I love working with artists because they can make my ideas spring to life like magic. But it seems like MMO artists and MMO designers come to blows about a few things over and over. Let’s look at the common arguments, and who should win.
Nighttime is too dark!
Most games suffer from this to some extent. (WoW and a few others are exceptions.)
- Artist says: “It needs to be dark because otherwise the ambiance of the scene is ruined!”
- Designer says: “Yeah, but you can’t see more than 20 feet ahead of you and the in-game torches aren’t strong enough to correct it.” Players have three responses to a dark game, based on age and savviness: they can squint, they can turn off all the lights and drape towels in front of the windows, or they can turn up the gamma and brightness until they can see again. In EverQuest 1, you had to do all three.
- Winner: Designer. This isn’t a painting, it’s a game. The ambiance of nighttime will suffer, and that’s all there is to it. This goes for overly realistic weather effects, too. The older you get, the less tolerance you have for this. (Hint: it’s because your eyes get crappier.)
We can’t let players dye armor in the game! It’ll look like crap!
Although programmatic color variants were a handy way to add diverse appearance options in earlier MMOs, the techniques used back in the day look pretty unappealing now.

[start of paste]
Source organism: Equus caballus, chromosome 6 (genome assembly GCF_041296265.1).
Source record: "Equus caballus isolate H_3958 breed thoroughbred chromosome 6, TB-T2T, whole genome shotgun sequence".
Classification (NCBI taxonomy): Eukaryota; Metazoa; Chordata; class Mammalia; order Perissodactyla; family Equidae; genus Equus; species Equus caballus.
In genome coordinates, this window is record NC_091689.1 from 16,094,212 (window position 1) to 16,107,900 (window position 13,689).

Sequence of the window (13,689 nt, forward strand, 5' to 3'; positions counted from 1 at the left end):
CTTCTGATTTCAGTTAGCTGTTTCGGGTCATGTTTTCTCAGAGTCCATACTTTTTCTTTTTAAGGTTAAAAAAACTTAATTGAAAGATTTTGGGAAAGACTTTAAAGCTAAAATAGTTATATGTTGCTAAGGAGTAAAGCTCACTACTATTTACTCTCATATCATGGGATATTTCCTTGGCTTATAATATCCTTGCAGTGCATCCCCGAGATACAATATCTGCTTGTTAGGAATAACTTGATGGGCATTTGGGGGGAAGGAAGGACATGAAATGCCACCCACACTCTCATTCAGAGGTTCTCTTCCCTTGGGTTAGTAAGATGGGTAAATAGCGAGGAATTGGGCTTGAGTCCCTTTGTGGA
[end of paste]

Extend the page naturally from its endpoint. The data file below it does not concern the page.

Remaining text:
- Artist says: “This is a suit of leather armor. Applying a ‘dye’ effect to my amazing leather texture just turns it into a big blotchy smear and it looks stupid. I won’t allow the game to look stupid.”
- Designer says: “Yes, algorithmic dyes look bad, but we only budgeted for six suits of armor with five variants each, so in the end everybody is going to end up looking the same. We need dyes and any other cheap tricks we can come up with to give players appearance choices!”
- Winner: Compromise. Don’t programmatically do “dyes” with cheap color techniques like some sort of 90’s game; instead, choose a dye selection of eight to ten colors and have the artist touch up all the dye variants. It’s not a perfect solution: designers would prefer far more color variants than just 10, and artists are annoyed because it means there’ll be purple leather and green plate mail in the game. But at least the artist will have touched it up so it shouldn’t look nearly as dumb.
This is the epic boss monster! He needs to be awesomer!
Monsters in an MMO (and any game, really) have a “budget” : they can’t exceed certain technical limits (such as polygon count, texture size, particle count, number of rendering passes, etc.) without causing framerate problems when there’s lots of creatures on-screen at once. But artists, like all creative people, will strain at their limitations.
- Artist says: “This is the epic dragon at the end of an incredibly hard quest sequence. Only this dragon will be visible — no other monsters will be around it. So I should be able to triple the monster’s polygon count and it won’t affect anything!”
- Designer says: “I was hoping to reuse that dragon by scaling him down and applying a texture variant. But now I can’t use the dragon near any other creatures without ruining the framerate!”